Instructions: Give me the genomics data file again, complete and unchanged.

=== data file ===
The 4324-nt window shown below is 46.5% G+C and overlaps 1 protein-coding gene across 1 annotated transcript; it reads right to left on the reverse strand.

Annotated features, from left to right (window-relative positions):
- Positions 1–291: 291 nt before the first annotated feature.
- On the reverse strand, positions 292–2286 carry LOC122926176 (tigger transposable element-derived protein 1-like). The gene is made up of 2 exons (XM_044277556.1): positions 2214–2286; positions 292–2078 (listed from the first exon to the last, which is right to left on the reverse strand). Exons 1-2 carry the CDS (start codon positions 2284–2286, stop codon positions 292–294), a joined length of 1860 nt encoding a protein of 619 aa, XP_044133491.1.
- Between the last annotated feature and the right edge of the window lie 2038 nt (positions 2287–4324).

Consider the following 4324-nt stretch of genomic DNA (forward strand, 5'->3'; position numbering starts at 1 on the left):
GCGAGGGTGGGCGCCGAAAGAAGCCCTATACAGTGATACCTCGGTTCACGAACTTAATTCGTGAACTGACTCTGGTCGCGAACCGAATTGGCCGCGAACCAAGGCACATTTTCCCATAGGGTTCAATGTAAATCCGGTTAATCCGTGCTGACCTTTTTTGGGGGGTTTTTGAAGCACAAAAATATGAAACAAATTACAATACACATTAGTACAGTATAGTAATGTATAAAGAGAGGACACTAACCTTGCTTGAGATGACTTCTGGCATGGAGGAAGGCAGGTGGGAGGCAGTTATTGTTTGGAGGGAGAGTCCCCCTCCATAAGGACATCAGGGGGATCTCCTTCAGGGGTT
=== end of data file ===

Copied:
The 4324-nt window shown below is 46.5% G+C and overlaps 1 protein-coding gene across 1 annotated transcript; it reads right to left on the reverse strand.

Annotated features, from left to right (window-relative positions):
- Positions 1–291: 291 nt before the first annotated feature.
- On the reverse strand, positions 292–2286 carry LOC122926176 (tigger transposable element-derived protein 1-like). The gene is made up of 2 exons (XM_044277556.1): positions 2214–2286; positions 292–2078 (listed from the first exon to the last, which is right to left on the reverse strand). Exons 1-2 carry the CDS (start codon positions 2284–2286, stop codon positions 292–294), a joined length of 1860 nt encoding a protein of 619 aa, XP_044133491.1.
- Between the last annotated feature and the right edge of the window lie 2038 nt (positions 2287–4324).

Consider the following 4324-nt stretch of genomic DNA (forward strand, 5'->3'; position numbering starts at 1 on the left):
GCGAGGGTGGGCGCCGAAAGAAGCCCTATACAGTGATACCTCGGTTCACGAACTTAATTCGTGAACTGACTCTGGTCGCGAACCGAATTGGCCGCGAACCAAGGCACATTTTCCCATAGGGTTCAATGTAAATCCGGTTAATCCGTGCTGACCTTTTTTGGGGGGTTTTTGAAGCACAAAAATATGAAACAAATTACAATACACATTAGTACAGTATAGTAATGTATAAAGAGAGGACACTAACCTTGCTTGAGATGACTTCTGGCATGGAGGAAGGCAGGTGGGAGGCAGTTATTGTTTGGAGGGAGAGTCCCCCTCCATAAGGACATCAGGGGGATCTCCTTCAGGGGTT